Drivers making their way around the metro have already encountered road work and lane closures this spring, but on Thursday, the Minnesota Department of Transportation officially kicks off the 2017 construction season.

Agency officials have called a news conference to outline the major projects that undoubtedly bring more detours, delays and traffic disruptions. And yes, the list is, well, as long as a mile-long traffic jam.

Major projects such as the $46 million resurfacing I-94 and fixing more than 50 bridges between Brooklyn Center and downtown Minneapolis have already started. That project, which will have traffic share one side of the Lowry Hill Tunnel starting next month, is among the projects on this season's schedule.

MnDOT also will be completing a project that will add a third general purpose lane on eastbound I-694 between Lexington Avenue and Rice Street, resurfacing I-94 between downtown St. Paul and Century Avenue in Maplewood and a pavement and bridge repair project on Hwy. 169 between I-394 and the Crosstown. That includes the Nine Mile Creek bridge which shut down earlier this year.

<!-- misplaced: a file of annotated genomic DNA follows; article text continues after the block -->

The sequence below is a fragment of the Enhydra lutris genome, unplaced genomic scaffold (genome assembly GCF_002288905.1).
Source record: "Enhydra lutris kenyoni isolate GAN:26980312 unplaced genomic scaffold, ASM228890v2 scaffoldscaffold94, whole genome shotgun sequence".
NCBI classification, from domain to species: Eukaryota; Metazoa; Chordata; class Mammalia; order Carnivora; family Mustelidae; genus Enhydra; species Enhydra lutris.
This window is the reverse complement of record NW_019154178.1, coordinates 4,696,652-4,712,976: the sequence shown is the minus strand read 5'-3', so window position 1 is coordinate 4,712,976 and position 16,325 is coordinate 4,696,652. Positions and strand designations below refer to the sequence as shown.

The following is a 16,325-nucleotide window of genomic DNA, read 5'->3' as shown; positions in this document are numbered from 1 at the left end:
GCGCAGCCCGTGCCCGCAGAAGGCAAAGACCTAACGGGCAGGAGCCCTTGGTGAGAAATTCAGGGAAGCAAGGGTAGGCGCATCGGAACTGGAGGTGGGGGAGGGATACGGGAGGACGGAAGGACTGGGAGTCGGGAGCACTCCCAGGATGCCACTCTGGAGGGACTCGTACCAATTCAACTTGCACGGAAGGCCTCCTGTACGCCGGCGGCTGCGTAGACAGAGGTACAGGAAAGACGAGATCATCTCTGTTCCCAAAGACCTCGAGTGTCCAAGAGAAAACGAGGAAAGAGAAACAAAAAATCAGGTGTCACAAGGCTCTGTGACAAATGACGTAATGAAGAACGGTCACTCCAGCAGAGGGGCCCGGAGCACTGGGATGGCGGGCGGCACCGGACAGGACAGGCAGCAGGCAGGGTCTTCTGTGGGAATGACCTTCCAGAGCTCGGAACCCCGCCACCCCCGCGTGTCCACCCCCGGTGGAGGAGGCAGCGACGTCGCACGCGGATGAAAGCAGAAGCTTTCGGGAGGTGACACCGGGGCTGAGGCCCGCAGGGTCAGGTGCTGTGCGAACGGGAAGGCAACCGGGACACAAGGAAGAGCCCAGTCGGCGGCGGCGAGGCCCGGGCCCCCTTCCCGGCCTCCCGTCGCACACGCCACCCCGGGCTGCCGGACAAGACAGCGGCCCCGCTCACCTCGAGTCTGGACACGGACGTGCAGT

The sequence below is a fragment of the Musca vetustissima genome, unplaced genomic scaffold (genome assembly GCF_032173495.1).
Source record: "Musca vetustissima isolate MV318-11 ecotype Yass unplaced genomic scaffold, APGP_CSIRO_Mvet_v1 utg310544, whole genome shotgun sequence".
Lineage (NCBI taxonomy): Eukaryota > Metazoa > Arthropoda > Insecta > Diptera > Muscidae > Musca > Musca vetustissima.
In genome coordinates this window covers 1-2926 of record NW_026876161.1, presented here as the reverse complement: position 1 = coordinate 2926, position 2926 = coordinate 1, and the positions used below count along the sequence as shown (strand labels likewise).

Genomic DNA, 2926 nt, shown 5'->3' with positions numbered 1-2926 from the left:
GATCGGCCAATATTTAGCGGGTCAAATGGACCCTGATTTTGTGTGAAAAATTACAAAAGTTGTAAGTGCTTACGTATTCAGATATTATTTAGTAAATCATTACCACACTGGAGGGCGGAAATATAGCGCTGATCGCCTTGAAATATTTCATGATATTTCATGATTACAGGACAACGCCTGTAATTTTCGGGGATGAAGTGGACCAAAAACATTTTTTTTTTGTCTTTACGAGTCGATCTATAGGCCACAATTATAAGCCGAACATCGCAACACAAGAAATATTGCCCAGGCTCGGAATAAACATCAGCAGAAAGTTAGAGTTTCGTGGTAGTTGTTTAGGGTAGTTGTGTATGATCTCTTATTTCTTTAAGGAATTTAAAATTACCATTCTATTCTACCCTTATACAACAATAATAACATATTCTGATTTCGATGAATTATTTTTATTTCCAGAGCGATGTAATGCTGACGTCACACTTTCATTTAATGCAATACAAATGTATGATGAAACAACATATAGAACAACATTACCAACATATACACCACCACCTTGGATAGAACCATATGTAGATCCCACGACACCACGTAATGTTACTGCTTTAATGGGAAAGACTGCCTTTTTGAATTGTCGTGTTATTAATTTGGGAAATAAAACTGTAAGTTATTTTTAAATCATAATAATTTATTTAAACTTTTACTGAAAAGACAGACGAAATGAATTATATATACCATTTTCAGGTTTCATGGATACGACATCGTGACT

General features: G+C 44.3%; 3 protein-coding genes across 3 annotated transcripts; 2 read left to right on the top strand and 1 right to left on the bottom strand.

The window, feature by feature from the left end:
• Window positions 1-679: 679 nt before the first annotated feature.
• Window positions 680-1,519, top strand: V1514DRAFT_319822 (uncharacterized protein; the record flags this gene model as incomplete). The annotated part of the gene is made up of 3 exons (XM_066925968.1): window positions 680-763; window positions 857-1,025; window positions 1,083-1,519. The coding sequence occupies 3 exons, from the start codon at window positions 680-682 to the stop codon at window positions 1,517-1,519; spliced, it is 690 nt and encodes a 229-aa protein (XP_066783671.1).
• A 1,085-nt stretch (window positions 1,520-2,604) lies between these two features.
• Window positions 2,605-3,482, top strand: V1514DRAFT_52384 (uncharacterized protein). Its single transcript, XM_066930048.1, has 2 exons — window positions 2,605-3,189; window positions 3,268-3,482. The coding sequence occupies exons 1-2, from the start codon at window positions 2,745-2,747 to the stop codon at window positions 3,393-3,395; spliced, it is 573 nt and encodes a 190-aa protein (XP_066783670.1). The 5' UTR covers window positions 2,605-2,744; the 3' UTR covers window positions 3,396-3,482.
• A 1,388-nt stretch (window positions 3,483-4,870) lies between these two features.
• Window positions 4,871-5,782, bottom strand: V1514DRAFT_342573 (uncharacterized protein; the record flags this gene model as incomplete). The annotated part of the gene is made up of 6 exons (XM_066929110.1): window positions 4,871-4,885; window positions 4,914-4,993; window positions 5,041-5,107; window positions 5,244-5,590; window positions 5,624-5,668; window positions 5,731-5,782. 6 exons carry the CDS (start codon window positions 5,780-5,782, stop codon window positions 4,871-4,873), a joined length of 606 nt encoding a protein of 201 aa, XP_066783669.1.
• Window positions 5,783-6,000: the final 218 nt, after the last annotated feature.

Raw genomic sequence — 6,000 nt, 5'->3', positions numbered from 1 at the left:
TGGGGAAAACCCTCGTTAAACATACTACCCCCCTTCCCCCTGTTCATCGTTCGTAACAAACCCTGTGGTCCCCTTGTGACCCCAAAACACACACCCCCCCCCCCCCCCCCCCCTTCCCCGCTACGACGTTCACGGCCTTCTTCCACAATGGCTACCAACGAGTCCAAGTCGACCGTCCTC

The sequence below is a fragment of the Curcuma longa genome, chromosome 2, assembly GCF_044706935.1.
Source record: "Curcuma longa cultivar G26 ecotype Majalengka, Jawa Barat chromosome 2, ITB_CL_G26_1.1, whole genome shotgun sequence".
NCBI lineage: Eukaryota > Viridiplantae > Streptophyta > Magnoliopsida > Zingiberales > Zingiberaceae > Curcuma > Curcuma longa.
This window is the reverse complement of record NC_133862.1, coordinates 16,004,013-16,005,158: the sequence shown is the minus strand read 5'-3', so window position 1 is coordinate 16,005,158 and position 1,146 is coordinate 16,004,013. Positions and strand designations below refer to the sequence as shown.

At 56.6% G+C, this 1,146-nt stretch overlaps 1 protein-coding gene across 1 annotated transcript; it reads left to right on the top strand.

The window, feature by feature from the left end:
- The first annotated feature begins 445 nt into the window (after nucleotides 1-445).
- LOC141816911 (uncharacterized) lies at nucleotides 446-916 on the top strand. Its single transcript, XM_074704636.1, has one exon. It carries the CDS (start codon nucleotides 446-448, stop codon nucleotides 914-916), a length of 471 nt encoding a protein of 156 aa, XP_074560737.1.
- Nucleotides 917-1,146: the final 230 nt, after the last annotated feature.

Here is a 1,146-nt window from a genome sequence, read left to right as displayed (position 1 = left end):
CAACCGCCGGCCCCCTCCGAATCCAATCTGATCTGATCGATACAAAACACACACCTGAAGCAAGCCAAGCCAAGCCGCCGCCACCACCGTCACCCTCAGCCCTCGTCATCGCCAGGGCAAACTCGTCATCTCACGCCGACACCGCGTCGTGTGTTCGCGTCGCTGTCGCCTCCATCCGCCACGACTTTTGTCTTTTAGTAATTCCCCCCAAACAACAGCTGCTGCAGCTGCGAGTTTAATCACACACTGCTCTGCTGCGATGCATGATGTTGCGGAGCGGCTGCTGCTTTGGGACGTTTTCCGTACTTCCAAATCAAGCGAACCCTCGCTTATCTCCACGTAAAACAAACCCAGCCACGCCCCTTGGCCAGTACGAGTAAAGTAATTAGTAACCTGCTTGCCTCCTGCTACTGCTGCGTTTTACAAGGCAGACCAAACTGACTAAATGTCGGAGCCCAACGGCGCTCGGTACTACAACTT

At Thursday's announcement, MnDOT will give a full rundown on those projects and others that have yet to begin. A few of note include I-35 between the Forest Lake Split and Hwy. 8. The freeway will be reduced to two lanes in each direction during repaving that will start in July. 

In August, MnDOT will get to work on the rebuilding I-35W between Lake Street and downtown Minneapolis.

And here's a heads up: Drivers using I-35 to the south of the metro could run into major traffic snags. MnDOT will replace six bridges between milepost 32 and 42 in the Owatonna area. Traffic will be shifted to the northbound lanes and will be single file until November.

MnDOT also will be replacing two bridges on Hwy. 52 in the Cannon Falls area along with resurfacing the northbound lanes between Rochester and Cannon Falls.

Older Post

Street sweeping officially begins Tuesday in Minneapolis

Newer Post

Car crashes into freight train, causing Northstar delays